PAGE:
Ceisteanna—Questions. Oral Answers. - Rural Electrification.

42.

asked the Minister for Transport and Power if he will make a statement concerning the future provision of rural electrification when the present programme is finished.

I have asked the ESB for a comprehensive report on this subject and I will review the position on its receipt.

Would the Minister indicate when this might be available to him?

As the Deputy knows, the rural electrification scheme comes to an end on 31st March, 1975. I hope to have the report before then.

Some areas are now finished. New houses looking for electricity are asked to pay from £300 to £400 to have it installed. This is a situation on which we would like a statement. The people cannot be expected to wait until 1975 for an answer to this problem.

I cannot make a statement until I see what the ESB have to say on the subject.

If it is brought to the Minister's notice that certain individuals have difficulty, will the Minister take up their case with the ESB?

I will, but the ESB are a commercial undertaking. Under the laws under which they are established they are expected to earn enough money each year. They must charge what they consider to be a commercial rate. There are great areas in this country which have been offered subsidised electricity twice or three times under the rural electrification scheme. I appreciate Deputy Gibbons's point about new houses being built. People building new houses inquire how much it will cost them to lay on water and to build a road into the house but very few ask the ESB how much it will cost to bring in electricity. They presume it will be supplied at the same cost as in a built-up area. The cost of bringing electricity any distance is quite considerable.

They get grants to bring in water. Will the Minister arrange for grants to bring in electricity?

The cost to the State of rural electrification has been very considerable in the years in which it has been in operation.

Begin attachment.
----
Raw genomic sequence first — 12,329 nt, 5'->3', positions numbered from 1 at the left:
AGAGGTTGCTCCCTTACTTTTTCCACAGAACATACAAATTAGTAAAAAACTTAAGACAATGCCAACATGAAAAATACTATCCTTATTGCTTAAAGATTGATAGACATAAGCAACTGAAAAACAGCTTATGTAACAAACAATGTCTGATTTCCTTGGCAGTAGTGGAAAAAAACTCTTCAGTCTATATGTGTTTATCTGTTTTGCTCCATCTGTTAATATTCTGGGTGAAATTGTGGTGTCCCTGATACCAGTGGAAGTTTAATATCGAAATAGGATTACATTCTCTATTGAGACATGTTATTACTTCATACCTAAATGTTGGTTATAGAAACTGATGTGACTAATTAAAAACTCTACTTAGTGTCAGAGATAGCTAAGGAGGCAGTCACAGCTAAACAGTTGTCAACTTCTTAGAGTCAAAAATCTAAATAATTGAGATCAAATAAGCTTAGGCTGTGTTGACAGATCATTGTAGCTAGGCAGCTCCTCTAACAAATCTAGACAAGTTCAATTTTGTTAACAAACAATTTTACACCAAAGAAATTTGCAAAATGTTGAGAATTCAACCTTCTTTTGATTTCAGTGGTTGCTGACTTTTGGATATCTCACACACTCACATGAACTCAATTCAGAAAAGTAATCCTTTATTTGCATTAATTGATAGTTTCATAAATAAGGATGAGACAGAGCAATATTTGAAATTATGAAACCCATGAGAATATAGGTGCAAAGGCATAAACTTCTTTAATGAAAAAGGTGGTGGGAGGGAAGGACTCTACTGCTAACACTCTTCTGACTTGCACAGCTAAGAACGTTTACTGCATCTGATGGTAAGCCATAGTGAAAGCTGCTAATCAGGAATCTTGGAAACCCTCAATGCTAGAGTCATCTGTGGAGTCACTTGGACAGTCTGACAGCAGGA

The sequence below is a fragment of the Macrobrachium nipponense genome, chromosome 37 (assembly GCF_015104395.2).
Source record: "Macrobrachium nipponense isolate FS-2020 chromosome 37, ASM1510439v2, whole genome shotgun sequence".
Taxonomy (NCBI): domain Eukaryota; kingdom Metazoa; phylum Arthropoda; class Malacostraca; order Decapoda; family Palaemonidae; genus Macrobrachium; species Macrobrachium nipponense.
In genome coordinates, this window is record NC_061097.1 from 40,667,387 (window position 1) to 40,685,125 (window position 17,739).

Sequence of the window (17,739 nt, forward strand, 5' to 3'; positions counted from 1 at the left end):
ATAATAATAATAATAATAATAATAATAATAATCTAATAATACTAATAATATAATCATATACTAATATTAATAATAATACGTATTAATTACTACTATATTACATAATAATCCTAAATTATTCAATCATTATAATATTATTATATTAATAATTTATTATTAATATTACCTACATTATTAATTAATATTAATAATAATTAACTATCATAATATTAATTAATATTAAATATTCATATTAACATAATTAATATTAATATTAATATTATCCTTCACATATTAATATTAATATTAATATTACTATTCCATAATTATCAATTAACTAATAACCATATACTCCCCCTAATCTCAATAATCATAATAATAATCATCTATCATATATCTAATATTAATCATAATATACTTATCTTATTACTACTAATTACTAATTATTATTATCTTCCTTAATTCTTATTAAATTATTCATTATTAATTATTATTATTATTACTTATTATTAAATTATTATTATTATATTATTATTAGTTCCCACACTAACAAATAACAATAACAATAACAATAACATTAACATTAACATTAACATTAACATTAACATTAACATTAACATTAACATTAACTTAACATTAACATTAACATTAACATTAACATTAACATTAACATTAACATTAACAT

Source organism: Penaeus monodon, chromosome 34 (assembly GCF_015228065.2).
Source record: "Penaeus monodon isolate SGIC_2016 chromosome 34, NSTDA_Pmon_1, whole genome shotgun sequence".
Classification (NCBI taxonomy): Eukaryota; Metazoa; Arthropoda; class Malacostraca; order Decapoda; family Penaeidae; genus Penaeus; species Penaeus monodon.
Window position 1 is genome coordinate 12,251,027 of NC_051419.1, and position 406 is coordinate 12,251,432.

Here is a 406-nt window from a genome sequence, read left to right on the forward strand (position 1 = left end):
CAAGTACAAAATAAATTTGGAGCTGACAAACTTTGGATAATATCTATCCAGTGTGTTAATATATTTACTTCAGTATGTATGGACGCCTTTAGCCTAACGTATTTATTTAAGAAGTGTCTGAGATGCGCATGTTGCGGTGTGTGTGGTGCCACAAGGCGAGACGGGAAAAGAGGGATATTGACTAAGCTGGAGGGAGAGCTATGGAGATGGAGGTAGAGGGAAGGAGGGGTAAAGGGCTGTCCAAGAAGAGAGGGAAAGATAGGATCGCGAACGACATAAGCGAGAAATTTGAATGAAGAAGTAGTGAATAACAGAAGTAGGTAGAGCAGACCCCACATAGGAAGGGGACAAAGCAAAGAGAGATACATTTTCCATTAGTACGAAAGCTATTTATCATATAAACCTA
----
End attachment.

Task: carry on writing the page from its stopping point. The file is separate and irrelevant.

The Minister is aware that this is a pressing problem. There is sometimes a charge of £500 or £800. The ESB cannot do anything about it. They are a non-profit making concern but they have to charge it. The money must come from Government sources.

I am sure if this is the pressing problem which the Deputy says it is the ESB will take it into consideration when they submit to me their review of rural electrification.

I should like to ask the Minister if he would not consider that the time is opportune for an increase in the Government subvention to the ESB?

Next question please.

There is need for a complete review.

Question No. 43, please.

I can only repeat the answer I have given already.

43.

asked the Minister for Transport and Power if he will implement a Government decision of 18th May, 1971, to provide a subsidy for rural electrification and for special treatment of Gaeltacht areas; and, if not, why.

44.

asked the Minister for Transport and Power whether the provision of a subsidy for rural electrification involved the granting of special treatment to Gaeltacht areas; and if he will make a statement on the matter.

With the permission of the Ceann Comhairle, I propose to take Question Nos. 43 and 44 together.

On 18th May, 1971, the then Government approved the Electricity Supply Board programme of expenditure of approximately £18 million on rural electrification and the provision of £10 million subsidy for rural electrification and for special treatment of Gaeltacht areas.